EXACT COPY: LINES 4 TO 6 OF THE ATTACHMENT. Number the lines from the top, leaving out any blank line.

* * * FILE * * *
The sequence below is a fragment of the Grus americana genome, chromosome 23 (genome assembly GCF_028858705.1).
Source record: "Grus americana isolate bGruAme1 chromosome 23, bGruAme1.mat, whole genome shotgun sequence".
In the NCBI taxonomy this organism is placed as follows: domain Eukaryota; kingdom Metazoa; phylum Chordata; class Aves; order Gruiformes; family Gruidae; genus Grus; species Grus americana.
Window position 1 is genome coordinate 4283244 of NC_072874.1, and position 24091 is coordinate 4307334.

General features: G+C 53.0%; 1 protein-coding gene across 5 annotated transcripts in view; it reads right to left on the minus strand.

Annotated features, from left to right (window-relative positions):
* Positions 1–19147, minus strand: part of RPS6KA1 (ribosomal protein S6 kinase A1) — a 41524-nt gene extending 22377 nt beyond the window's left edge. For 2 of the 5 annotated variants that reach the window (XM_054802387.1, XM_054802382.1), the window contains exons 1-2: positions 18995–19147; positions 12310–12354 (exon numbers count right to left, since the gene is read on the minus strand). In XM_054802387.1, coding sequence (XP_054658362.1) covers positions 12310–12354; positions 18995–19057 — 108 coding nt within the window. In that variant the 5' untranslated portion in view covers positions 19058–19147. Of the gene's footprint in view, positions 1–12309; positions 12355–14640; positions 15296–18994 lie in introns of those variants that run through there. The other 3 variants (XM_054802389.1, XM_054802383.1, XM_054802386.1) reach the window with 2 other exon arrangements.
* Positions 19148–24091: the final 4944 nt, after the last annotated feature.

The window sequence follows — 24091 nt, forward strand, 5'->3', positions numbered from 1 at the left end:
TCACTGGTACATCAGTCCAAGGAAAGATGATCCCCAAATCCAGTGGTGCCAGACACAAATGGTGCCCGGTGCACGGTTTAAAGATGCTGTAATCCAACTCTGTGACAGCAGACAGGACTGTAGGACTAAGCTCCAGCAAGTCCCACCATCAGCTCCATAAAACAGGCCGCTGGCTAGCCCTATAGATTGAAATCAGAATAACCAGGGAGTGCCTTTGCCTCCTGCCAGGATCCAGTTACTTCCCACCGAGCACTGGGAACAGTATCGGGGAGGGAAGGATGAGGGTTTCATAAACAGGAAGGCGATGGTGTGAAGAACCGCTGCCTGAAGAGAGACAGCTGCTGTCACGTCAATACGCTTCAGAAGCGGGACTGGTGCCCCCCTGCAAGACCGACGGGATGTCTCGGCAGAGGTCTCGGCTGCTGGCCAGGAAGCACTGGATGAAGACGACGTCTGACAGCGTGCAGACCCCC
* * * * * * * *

Window position 1 is genome coordinate 4283244 of NC_072874.1, and position 24091 is coordinate 4307334.

General features: G+C 53.0%; 1 protein-coding gene across 5 annotated transcripts in view; it reads right to left on the minus strand.

Annotated features, from left to right (window-relative positions):